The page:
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Kaben defends Kroos interview: “Oh my goodness, what’s going on now?”

Kaben defends Kroos interview
“Oh my goodness, what’s going on now?”

The interview with Toni Kroos puts ZDF journalist Nils Kaben in the spotlight. The five-time Champions League winner doesn’t like his questions so much that he breaks off the conversation. Kaben now explains his view of the scandal on Saturday evening.

ZDF journalist Nils Kaben reacted with incomprehension to Toni Kroos’ reaction in the joint interview. “I didn’t see the question as criticism at all or had a negative connotation. To take that as a reason to call it a ‘shitty question’ and to leave … I don’t know,” he told the “Spiegel”. The former Real Madrid international broke off Kaben’s interview after winning the Champions League against Liverpool (1-0).

“My first thought was: Oh my goodness, what’s going on now? Did I make a stupid comment that justifies someone reacting so violently?” Said Kaben. “But I had to move on first as I had two other players to interview, David Alaba and Real goalkeeper Thibaut Courtois.” But he is still of the opinion that he has not asked an inappropriate question and has also reassured himself with his colleagues.

At the same time, Kaben also said: “I can formulate the question better, of course, but everyone had seen the game.” In his opinion, it was justified for him to ask if Kroos was surprised that Real were in such distress. “Kroos could have used the question as a template to point out that Real had always saved themselves in difficult situations throughout the competition. That that’s Real’s strength.”

Kaben thinks his question is justified

The 32-year-old accused Kaben of having “90 minutes” and instead asked “fucking questions”. Kaben explained how his job works during a game: “I sit behind the goal during the game and of course I prepare for all eventualities. But when it starts, I don’t know who I’m going to talk to right away. Whether the questions be asked in English, German or Spanish. Whether it’s a winner or a loser is in front of my eyes. Also, a game can turn around just before the end.” That’s why he thinks about the questions “only in the last minutes before the interview”.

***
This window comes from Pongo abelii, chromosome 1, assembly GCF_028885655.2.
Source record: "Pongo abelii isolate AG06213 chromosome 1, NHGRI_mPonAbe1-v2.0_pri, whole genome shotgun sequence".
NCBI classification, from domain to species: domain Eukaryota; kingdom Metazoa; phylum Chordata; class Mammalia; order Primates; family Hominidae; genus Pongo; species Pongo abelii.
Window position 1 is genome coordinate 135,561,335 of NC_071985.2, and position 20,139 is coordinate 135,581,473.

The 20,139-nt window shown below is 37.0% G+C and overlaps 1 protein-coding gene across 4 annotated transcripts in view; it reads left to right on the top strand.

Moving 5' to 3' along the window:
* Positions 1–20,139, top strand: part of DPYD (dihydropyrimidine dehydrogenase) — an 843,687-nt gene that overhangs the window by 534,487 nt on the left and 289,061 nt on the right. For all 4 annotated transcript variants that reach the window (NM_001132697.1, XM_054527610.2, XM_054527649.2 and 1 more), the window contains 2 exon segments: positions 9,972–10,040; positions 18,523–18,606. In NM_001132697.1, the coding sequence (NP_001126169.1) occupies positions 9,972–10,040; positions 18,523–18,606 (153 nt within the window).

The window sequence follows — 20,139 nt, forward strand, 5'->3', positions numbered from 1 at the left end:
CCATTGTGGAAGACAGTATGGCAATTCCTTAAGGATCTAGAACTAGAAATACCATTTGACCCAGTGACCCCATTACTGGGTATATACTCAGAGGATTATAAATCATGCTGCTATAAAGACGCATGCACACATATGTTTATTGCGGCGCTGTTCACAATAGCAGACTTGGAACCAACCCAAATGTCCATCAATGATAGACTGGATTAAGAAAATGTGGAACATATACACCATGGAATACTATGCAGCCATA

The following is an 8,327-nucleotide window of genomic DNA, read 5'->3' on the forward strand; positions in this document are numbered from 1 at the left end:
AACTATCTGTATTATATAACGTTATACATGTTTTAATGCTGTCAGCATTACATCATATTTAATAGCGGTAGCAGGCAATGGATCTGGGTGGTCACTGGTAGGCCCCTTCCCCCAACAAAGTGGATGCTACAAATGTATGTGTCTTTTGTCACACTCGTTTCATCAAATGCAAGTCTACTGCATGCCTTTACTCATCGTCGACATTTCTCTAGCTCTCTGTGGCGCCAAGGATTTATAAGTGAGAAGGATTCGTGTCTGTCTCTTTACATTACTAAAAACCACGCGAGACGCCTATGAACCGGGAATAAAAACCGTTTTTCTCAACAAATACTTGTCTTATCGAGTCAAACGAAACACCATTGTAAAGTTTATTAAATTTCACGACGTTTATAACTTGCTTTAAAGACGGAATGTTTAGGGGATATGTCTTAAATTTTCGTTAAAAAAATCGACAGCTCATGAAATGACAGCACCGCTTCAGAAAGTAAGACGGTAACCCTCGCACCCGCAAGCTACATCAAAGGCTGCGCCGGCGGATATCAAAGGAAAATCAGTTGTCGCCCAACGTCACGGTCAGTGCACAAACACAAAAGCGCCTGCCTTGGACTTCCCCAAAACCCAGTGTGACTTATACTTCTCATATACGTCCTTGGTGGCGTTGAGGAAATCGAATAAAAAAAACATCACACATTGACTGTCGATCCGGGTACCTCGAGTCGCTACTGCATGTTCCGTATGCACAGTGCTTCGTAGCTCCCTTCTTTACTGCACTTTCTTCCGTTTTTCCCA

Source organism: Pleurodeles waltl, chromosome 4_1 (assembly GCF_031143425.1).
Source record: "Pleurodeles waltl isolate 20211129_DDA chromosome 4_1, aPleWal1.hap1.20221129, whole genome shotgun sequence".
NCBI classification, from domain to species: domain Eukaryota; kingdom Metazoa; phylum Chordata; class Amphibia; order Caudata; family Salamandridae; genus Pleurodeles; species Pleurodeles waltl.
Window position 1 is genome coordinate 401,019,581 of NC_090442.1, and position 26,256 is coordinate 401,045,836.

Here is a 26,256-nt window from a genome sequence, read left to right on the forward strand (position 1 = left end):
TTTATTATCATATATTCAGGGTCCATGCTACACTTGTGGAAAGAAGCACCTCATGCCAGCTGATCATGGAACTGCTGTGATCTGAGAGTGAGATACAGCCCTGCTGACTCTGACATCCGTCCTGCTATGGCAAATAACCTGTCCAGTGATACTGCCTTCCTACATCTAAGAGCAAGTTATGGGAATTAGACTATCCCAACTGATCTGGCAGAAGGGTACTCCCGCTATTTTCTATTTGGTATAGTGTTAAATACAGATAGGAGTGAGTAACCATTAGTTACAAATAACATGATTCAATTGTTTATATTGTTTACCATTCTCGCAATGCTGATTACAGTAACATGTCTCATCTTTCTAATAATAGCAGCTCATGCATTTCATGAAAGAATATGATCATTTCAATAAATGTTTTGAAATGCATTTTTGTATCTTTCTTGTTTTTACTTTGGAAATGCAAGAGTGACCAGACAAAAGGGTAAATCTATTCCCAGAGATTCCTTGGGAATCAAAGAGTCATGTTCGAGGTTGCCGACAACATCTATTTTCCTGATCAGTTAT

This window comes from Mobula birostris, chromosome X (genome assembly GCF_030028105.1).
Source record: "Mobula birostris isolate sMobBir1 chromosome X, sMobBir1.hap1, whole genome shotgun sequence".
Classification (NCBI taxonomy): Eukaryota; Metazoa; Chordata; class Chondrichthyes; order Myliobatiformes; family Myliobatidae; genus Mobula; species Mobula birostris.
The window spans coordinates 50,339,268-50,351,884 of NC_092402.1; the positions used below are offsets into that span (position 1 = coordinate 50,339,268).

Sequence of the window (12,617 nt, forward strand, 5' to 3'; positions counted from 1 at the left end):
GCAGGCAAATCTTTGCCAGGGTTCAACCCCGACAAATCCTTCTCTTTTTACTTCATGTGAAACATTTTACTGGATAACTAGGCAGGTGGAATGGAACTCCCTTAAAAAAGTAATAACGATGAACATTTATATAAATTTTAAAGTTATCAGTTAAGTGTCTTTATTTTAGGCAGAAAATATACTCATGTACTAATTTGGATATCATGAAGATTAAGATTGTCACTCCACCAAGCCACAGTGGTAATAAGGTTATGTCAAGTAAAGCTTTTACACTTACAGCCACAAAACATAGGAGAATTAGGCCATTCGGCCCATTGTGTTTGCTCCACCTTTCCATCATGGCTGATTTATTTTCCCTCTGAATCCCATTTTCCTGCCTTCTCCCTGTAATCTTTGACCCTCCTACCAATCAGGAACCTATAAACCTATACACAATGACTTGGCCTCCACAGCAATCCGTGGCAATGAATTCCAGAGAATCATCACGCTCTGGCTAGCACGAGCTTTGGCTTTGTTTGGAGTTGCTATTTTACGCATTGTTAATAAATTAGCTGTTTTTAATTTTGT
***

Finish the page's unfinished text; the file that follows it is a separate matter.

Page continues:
Meanwhile, the excitement on Twitter has not surprised him “for a long time. People don’t pay so much attention to their tone of voice and appropriate expression”. Nevertheless, he thought about whether he had contributed to the interview “ending stupidly”: “And we came to the conclusion that you shouldn’t behave like that as a player. As a journalist, it would have been difficult for me have to make a mistake so that the interview guest just leaves.” Private questions that do not belong on the field are one reason. “But turning a factual question about the course of the game into something personal doesn’t work.”

He knows Kroos differently, said Kaben. Players can also be sure that he will treat their performance with respect, but at the same time he also demands respect for his job. Expecting the media to only represent the fans is “not our job”. The fact that athletes themselves have the opportunity to share their view of things through social media does not make it any easier. “It’s not our job to always pour water into the most beautiful wine. But when the course of the game is as clear as between Real and Liverpool, then you can address that in a question,” Kaben made clear.

The ZDF journalist also works in other sports, such as biathlon. Footballers play a special role, he notes. They’re “much more in demand,” he explained. “This allows them to choose who they talk to, when, and about what.” Kaben was not afraid that a front had hardened due to the interview on Saturday evening: I think Toni Kroos and I will exchange three sentences about it the next time we meet. And then it’s fine again.”

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